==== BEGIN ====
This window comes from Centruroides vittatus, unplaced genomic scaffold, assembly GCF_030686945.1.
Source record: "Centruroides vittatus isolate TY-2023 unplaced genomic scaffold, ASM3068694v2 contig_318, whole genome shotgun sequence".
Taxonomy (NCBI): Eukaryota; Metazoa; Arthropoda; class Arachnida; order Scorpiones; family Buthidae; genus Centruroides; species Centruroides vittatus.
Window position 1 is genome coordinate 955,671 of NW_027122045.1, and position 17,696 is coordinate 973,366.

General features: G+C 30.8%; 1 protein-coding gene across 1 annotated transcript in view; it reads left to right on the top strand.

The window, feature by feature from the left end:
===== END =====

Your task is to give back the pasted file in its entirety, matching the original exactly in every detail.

This window comes from Centruroides vittatus, unplaced genomic scaffold, assembly GCF_030686945.1.
Source record: "Centruroides vittatus isolate TY-2023 unplaced genomic scaffold, ASM3068694v2 contig_318, whole genome shotgun sequence".
Taxonomy (NCBI): Eukaryota; Metazoa; Arthropoda; class Arachnida; order Scorpiones; family Buthidae; genus Centruroides; species Centruroides vittatus.
Window position 1 is genome coordinate 955,671 of NW_027122045.1, and position 17,696 is coordinate 973,366.

General features: G+C 30.8%; 1 protein-coding gene across 1 annotated transcript in view; it reads left to right on the top strand.

The window, feature by feature from the left end: